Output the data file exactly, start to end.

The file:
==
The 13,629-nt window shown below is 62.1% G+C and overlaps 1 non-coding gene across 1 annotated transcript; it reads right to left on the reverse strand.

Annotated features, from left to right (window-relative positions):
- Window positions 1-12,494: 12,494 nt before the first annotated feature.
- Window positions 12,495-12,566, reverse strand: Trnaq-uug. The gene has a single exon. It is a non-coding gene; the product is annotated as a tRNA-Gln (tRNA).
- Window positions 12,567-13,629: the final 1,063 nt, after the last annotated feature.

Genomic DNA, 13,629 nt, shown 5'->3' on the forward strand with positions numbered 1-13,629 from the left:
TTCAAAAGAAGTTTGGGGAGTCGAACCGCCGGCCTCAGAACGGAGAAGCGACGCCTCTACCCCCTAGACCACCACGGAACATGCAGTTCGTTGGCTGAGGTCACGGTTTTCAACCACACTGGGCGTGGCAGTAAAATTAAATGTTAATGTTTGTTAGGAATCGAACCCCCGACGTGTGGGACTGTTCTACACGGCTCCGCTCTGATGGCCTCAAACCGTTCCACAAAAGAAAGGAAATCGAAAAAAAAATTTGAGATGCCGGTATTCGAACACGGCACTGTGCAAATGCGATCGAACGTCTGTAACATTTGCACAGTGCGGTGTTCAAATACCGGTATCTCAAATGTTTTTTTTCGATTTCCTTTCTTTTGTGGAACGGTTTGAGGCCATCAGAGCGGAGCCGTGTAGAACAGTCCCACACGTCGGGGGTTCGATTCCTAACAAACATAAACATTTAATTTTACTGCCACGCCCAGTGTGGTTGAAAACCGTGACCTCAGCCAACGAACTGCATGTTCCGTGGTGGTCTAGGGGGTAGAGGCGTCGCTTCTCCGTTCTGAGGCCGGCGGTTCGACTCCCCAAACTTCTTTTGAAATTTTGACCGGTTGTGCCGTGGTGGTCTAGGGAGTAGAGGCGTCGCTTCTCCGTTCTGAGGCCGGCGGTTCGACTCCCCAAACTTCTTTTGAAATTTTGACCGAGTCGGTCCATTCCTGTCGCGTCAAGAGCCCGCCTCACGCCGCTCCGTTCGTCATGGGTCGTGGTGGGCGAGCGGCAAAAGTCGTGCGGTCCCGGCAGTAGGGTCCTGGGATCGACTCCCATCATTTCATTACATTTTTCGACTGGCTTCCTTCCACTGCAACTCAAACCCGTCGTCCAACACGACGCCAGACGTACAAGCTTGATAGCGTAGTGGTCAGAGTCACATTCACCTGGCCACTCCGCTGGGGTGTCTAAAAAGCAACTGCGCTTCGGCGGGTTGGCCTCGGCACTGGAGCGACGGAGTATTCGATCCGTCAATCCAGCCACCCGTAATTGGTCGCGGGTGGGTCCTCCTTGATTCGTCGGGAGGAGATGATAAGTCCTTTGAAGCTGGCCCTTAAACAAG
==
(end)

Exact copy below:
The 13,629-nt window shown below is 62.1% G+C and overlaps 1 non-coding gene across 1 annotated transcript; it reads right to left on the reverse strand.

Annotated features, from left to right (window-relative positions):
- Window positions 1-12,494: 12,494 nt before the first annotated feature.
- Window positions 12,495-12,566, reverse strand: Trnaq-uug. The gene has a single exon. It is a non-coding gene; the product is annotated as a tRNA-Gln (tRNA).
- Window positions 12,567-13,629: the final 1,063 nt, after the last annotated feature.

Genomic DNA, 13,629 nt, shown 5'->3' on the forward strand with positions numbered 1-13,629 from the left:
TTCAAAAGAAGTTTGGGGAGTCGAACCGCCGGCCTCAGAACGGAGAAGCGACGCCTCTACCCCCTAGACCACCACGGAACATGCAGTTCGTTGGCTGAGGTCACGGTTTTCAACCACACTGGGCGTGGCAGTAAAATTAAATGTTAATGTTTGTTAGGAATCGAACCCCCGACGTGTGGGACTGTTCTACACGGCTCCGCTCTGATGGCCTCAAACCGTTCCACAAAAGAAAGGAAATCGAAAAAAAAATTTGAGATGCCGGTATTCGAACACGGCACTGTGCAAATGCGATCGAACGTCTGTAACATTTGCACAGTGCGGTGTTCAAATACCGGTATCTCAAATGTTTTTTTTCGATTTCCTTTCTTTTGTGGAACGGTTTGAGGCCATCAGAGCGGAGCCGTGTAGAACAGTCCCACACGTCGGGGGTTCGATTCCTAACAAACATAAACATTTAATTTTACTGCCACGCCCAGTGTGGTTGAAAACCGTGACCTCAGCCAACGAACTGCATGTTCCGTGGTGGTCTAGGGGGTAGAGGCGTCGCTTCTCCGTTCTGAGGCCGGCGGTTCGACTCCCCAAACTTCTTTTGAAATTTTGACCGGTTGTGCCGTGGTGGTCTAGGGAGTAGAGGCGTCGCTTCTCCGTTCTGAGGCCGGCGGTTCGACTCCCCAAACTTCTTTTGAAATTTTGACCGAGTCGGTCCATTCCTGTCGCGTCAAGAGCCCGCCTCACGCCGCTCCGTTCGTCATGGGTCGTGGTGGGCGAGCGGCAAAAGTCGTGCGGTCCCGGCAGTAGGGTCCTGGGATCGACTCCCATCATTTCATTACATTTTTCGACTGGCTTCCTTCCACTGCAACTCAAACCCGTCGTCCAACACGACGCCAGACGTACAAGCTTGATAGCGTAGTGGTCAGAGTCACATTCACCTGGCCACTCCGCTGGGGTGTCTAAAAAGCAACTGCGCTTCGGCGGGTTGGCCTCGGCACTGGAGCGACGGAGTATTCGATCCGTCAATCCAGCCACCCGTAATTGGTCGCGGGTGGGTCCTCCTTGATTCGTCGGGAGGAGATGATAAGTCCTTTGAAGCTGGCCCTTAAACAAG